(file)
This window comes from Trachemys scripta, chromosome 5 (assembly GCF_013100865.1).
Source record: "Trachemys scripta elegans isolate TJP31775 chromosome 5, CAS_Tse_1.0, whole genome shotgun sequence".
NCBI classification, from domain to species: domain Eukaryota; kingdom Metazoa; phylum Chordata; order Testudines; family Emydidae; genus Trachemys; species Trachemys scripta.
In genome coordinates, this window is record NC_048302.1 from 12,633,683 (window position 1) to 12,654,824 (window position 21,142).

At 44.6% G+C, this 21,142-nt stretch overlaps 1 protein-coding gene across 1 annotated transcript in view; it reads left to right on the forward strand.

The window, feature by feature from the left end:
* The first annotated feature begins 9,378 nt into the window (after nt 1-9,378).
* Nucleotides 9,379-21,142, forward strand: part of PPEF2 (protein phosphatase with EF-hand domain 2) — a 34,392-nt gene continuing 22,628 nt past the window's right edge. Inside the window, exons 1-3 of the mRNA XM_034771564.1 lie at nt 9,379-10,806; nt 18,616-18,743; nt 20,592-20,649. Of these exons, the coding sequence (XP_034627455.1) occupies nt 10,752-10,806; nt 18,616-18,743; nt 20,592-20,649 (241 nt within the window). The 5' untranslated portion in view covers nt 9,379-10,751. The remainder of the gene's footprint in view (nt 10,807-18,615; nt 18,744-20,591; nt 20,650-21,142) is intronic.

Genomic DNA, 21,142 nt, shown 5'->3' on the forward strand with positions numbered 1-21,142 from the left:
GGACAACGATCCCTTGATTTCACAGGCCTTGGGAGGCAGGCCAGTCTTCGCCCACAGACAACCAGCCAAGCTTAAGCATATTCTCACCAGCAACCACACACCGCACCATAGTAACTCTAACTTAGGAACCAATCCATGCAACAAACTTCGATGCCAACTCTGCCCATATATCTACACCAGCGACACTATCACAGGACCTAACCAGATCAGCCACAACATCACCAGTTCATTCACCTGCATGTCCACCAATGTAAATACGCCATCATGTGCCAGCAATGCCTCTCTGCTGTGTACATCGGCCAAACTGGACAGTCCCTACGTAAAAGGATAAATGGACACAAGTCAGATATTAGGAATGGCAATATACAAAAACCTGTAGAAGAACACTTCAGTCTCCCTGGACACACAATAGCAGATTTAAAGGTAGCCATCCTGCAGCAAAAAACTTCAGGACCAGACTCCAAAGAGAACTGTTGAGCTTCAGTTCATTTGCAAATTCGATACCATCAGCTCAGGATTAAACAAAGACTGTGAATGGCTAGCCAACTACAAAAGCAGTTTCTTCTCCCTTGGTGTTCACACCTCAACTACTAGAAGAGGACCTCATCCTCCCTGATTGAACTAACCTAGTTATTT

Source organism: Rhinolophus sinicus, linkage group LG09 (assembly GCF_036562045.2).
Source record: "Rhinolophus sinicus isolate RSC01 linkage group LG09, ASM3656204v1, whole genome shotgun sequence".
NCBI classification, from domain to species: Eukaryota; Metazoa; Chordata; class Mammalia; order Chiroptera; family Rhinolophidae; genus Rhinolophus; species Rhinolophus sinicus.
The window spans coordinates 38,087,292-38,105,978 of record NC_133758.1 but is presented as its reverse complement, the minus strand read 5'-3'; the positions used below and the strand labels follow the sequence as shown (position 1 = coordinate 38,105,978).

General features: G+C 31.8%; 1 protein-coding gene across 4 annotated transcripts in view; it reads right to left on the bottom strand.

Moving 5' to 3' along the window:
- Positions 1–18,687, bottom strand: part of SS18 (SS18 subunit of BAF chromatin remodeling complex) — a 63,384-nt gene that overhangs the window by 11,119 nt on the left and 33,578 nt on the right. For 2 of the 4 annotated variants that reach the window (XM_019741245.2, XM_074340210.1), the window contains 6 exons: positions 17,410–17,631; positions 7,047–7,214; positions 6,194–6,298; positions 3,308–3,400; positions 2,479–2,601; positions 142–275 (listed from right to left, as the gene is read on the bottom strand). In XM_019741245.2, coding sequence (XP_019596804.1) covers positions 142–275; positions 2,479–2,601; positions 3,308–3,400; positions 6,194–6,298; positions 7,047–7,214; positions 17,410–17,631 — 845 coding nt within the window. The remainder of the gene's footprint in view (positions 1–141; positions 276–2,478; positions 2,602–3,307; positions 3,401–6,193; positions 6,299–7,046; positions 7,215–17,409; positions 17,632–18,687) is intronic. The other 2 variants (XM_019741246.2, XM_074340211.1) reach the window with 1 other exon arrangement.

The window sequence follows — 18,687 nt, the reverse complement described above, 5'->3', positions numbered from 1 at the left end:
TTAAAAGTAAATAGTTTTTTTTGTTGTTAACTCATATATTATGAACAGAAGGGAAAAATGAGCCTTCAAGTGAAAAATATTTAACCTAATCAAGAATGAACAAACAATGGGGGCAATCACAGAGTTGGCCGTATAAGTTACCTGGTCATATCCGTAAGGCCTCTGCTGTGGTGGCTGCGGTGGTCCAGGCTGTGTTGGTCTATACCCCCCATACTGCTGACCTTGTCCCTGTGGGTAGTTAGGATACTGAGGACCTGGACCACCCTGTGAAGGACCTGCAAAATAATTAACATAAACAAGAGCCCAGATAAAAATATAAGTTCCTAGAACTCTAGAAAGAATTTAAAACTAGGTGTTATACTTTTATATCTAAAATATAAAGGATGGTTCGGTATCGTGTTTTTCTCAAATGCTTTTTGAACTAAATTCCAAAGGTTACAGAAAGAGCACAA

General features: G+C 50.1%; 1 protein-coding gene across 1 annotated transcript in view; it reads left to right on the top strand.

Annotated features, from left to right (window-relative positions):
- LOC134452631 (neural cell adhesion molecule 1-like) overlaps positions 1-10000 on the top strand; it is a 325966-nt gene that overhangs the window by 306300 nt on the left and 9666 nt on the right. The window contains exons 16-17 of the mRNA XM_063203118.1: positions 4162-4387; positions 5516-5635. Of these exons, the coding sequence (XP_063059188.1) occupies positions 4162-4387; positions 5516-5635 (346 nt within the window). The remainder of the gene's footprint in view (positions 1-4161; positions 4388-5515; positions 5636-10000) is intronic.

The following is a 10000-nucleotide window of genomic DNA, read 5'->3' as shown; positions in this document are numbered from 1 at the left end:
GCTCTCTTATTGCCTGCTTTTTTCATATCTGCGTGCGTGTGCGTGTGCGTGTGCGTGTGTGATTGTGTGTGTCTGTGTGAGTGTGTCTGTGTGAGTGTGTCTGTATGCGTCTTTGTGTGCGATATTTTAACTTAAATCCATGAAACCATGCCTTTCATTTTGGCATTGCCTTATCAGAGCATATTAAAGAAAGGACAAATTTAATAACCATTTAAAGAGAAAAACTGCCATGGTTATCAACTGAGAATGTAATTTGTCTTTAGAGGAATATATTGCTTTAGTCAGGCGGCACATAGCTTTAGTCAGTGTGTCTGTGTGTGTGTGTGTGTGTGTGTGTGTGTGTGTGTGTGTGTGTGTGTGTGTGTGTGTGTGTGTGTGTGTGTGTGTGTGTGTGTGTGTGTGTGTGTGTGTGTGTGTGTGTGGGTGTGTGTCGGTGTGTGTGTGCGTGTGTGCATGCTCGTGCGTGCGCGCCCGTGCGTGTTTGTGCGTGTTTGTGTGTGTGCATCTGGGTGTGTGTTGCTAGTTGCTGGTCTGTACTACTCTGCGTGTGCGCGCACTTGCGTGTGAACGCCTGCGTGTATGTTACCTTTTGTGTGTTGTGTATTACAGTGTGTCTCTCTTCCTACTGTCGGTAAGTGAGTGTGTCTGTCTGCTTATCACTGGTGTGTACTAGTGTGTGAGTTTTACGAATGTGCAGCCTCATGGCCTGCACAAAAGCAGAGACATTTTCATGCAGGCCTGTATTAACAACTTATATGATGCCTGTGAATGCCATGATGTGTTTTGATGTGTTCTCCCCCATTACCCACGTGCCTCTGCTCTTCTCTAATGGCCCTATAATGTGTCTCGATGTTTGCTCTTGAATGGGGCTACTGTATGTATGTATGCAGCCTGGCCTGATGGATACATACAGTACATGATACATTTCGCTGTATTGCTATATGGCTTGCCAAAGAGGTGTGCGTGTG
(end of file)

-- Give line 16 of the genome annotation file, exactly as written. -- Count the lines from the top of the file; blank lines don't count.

Moving 5' to 3' along the window: